Sona Rai | EurekAlert!
Europe’s Demographic Future. Where the Regions Are Heading after a Decade of Crises
10.08.2017 | Berlin-Institut für Bevölkerung und Entwicklung
Scientists reveal source of human heartbeat in 3-D
07.08.2017 | University of Manchester
Whether you call it effervescent, fizzy, or sparkling, carbonated water is making a comeback as a beverage. Aside from quenching thirst, researchers at the University of Illinois at Urbana-Champaign have discovered a new use for these "bubbly" concoctions that will have major impact on the manufacturer of the world's thinnest, flattest, and one most useful materials -- graphene.
As graphene's popularity grows as an advanced "wonder" material, the speed and quality at which it can be manufactured will be paramount. With that in mind,...
Physicists at the University of Bonn have managed to create optical hollows and more complex patterns into which the light of a Bose-Einstein condensate flows. The creation of such highly low-loss structures for light is a prerequisite for complex light circuits, such as for quantum information processing for a new generation of computers. The researchers are now presenting their results in the journal Nature Photonics.
Light particles (photons) occur as tiny, indivisible portions. Many thousands of these light portions can be merged to form a single super-photon if they are...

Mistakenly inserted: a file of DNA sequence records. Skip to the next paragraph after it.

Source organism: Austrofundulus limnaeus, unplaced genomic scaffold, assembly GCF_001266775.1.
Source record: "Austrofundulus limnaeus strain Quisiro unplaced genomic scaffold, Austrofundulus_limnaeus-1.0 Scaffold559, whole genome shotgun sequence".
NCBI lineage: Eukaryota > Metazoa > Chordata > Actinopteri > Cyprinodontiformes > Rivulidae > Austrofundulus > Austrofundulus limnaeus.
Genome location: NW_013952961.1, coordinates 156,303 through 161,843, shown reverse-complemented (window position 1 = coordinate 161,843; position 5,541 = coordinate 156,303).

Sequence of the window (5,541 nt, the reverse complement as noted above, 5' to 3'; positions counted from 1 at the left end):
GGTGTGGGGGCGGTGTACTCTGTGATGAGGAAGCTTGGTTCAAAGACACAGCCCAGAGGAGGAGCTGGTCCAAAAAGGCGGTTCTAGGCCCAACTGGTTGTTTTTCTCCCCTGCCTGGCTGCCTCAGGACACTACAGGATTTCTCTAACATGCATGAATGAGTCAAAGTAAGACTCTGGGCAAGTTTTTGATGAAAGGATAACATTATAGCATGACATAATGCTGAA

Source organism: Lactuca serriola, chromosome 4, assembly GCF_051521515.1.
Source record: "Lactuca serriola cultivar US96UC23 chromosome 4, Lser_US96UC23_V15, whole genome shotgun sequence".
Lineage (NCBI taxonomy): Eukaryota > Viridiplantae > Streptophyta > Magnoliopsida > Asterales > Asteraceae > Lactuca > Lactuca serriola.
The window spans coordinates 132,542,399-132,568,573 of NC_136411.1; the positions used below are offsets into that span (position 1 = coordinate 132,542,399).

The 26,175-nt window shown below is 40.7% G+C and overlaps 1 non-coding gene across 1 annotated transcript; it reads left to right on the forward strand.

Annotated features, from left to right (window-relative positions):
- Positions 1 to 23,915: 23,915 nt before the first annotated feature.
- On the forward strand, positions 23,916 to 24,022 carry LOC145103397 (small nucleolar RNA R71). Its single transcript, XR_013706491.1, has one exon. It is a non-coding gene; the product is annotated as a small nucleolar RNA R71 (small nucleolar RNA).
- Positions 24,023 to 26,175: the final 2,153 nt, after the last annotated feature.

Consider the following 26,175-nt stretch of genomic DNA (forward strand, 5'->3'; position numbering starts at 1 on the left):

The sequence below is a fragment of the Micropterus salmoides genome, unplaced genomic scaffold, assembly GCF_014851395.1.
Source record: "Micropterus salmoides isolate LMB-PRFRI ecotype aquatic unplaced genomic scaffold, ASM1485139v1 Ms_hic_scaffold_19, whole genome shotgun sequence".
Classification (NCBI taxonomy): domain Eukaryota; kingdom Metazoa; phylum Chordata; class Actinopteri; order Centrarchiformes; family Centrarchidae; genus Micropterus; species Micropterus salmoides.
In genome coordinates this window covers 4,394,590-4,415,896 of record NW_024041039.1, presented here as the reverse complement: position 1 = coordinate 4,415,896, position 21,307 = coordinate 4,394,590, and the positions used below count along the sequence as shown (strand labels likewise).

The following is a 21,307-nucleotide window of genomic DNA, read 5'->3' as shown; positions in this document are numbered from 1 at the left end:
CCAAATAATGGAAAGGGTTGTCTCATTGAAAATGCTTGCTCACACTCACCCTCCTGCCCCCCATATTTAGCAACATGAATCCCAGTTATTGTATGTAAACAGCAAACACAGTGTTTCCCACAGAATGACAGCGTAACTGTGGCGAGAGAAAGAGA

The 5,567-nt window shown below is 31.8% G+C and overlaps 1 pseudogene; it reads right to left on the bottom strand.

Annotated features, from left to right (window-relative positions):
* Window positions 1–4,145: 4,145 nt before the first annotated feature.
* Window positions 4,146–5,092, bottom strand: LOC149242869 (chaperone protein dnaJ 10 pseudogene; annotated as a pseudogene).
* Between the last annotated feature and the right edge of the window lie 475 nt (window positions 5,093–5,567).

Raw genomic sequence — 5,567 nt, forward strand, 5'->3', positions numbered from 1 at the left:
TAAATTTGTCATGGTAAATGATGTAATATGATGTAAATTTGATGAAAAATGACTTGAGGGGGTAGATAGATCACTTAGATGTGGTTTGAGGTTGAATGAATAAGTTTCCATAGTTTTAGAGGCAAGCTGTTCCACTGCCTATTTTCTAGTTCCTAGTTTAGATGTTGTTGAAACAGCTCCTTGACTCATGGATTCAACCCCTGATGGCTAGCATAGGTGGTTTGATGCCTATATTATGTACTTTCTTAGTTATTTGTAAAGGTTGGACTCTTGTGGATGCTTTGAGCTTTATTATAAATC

For the first time, scientists have shown that circular RNA is linked to brain function. When a RNA molecule called Cdr1as was deleted from the genome of mice, the animals had problems filtering out unnecessary information – like patients suffering from neuropsychiatric disorders.
While hundreds of circular RNAs (circRNAs) are abundant in mammalian brains, one big question has remained unanswered: What are they actually good for? In the...
An experimental small satellite has successfully collected and delivered data on a key measurement for predicting changes in Earth's climate.
The Radiometer Assessment using Vertically Aligned Nanotubes (RAVAN) CubeSat was launched into low-Earth orbit on Nov. 11, 2016, in order to test new...
A study led by scientists of the Max Planck Institute for the Structure and Dynamics of Matter (MPSD) at the Center for Free-Electron Laser Science in Hamburg presents evidence of the coexistence of superconductivity and “charge-density-waves” in compounds of the poorly-studied family of bismuthates. This observation opens up new perspectives for a deeper understanding of the phenomenon of high-temperature superconductivity, a topic which is at the core of condensed matter research since more than 30 years. The paper by Nicoletti et al has been published in the PNAS.
Since the beginning of the 20th century, superconductivity had been observed in some metals at temperatures only a few degrees above the absolute zero (minus...
16.08.2017 | Event News
04.08.2017 | Event News
26.07.2017 | Event News
21.08.2017 | Materials Sciences
21.08.2017 | Health and Medicine
21.08.2017 | Materials Sciences